How to organise your loved one's possessions - a positive step to moving on
After a funeral, going through your loved ones belongings and trying to decide what do with the items presents a significant challenge and is by far one of the hardest parts of the journey through bereavement. There are cupboards, drawers and wardrobes to tackle, as well as the garage, the loft and the pile of papers that may have accumulated since the death occurred.
It may be the dark winter evenings that you choose to spend indoors sorting, or perhaps the arrival of spring or the long days of summer, it is whatever time feels right for you to start tackling some of these tasks.
For many, it is so overwhelming that it is easier to just leave everything as is, for others it is the sad realisation that their loved one is not returning and that with the exception of specific items that may have been itemised in the will, their possessions are now yours. There is no right or wrong time to do this, but once probate or letters of administration have been granted, it is a personal decision of what works best for you. Some people do find that it helps to take time, to hold things, to recall and savour memories and decide which items to keep and which need to be donated to charity shops or discarded.
Some people are forced by circumstances to carry out these tasks quickly whilst for others; an immediate reaction to bereavement can be to quickly clean out everything. The thought behind this approach is that you will feel better if you do not see the personal belongings. The real truth is that most will not feel better; in fact as time passes, some may regret clearing out and giving away the items so quickly.
The best way to get started is to tackle one corner, one drawer or one file at a time. Create four piles; the save pile, the donation pile, the rubbish pile and the “not sure what I want to do with” pile. Once you start, you will find that you will develop both satisfaction in accomplishing the task and fond memories reminiscing. If it is overwhelming, take a few items to a different room and go through them at your leisure.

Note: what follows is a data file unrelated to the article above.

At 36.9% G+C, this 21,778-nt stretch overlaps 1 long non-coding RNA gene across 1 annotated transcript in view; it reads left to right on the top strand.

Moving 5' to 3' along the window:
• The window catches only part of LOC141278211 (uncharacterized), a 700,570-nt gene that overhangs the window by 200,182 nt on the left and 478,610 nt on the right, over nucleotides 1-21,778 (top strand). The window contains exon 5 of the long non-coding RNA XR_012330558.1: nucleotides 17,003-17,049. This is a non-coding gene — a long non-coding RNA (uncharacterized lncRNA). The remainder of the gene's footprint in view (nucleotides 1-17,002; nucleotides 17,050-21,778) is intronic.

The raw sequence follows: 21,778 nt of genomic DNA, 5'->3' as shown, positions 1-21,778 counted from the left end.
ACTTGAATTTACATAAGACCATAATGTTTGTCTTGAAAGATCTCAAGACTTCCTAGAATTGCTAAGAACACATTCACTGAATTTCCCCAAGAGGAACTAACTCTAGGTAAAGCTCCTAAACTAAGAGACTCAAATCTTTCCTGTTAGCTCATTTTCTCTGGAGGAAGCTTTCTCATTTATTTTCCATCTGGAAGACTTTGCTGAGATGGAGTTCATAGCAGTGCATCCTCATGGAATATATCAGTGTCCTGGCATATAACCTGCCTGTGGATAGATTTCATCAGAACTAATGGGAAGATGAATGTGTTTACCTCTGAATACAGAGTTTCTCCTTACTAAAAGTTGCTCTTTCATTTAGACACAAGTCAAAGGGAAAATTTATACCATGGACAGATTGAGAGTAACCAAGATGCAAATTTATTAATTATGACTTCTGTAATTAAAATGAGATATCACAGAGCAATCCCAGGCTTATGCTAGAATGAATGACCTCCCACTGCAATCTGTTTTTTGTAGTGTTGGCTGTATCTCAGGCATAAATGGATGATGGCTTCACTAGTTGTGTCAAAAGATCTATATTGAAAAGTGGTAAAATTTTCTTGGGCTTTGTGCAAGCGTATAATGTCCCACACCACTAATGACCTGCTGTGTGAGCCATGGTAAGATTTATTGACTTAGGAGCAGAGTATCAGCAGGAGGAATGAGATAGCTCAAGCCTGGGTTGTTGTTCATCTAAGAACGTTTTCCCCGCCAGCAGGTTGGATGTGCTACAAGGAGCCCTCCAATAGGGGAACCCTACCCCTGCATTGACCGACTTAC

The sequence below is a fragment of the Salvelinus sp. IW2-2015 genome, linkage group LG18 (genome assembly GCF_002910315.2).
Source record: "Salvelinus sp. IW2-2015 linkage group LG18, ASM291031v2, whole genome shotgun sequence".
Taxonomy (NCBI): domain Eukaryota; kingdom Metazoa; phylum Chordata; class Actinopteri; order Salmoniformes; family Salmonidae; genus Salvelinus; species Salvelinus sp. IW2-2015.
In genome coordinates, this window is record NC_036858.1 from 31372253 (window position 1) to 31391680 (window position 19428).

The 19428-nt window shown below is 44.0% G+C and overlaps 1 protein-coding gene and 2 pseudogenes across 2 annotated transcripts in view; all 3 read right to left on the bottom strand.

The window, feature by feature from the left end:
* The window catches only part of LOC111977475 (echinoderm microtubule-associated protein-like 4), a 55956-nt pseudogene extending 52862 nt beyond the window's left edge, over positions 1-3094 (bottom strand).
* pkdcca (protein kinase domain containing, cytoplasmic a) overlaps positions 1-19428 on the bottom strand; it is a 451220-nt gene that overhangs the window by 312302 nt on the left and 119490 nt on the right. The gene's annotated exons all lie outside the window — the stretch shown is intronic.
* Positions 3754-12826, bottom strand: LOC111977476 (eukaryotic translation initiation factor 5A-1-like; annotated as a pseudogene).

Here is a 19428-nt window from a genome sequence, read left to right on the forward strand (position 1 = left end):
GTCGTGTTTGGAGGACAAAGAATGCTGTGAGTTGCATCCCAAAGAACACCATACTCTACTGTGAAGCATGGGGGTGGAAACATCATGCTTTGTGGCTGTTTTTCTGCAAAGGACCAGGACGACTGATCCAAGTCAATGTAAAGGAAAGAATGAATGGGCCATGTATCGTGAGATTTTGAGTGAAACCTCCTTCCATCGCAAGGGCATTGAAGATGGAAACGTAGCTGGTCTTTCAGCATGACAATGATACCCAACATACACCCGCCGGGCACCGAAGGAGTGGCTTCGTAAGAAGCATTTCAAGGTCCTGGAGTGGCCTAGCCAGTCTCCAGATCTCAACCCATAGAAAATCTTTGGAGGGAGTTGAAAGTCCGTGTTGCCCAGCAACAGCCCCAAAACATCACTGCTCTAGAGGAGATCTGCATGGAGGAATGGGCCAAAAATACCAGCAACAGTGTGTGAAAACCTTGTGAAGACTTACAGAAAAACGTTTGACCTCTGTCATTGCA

Consider family members and friends who may enjoy a special item and think about what items could be included in a memorial box or become a family heirloom. It may be worth considering having special items of clothing made into a teddy bear or a quilt for yourself or a family member. Rosedale uses a local company, Heart Torn Keepsakes to facilitate this, so please ask if you would like more information.
Take your time, do not let yourself be overwhelmed and cherish the memories. If you’re not ready to go through the belongings, don’t. Wait until you are ready.
You may wish to create a memory box of possessions that you wish to keep, that you can open when you wish to remember. This could include photographs, certificates, medals, cards and letters, newspaper cuttings, the death announcement, the Order of Service from the funeral, a handkerchief, glasses or other personal items.
The staff at Rosedale Funeral Home recognise the value that memory boxes can have and we have a beautiful selection available for both adults and children. They are given completely free of charge and without obligation, no matter how long ago the person died or which funeral director you used. If you would like a memory box, just give us a ring or send us an email and we will arrange this for you.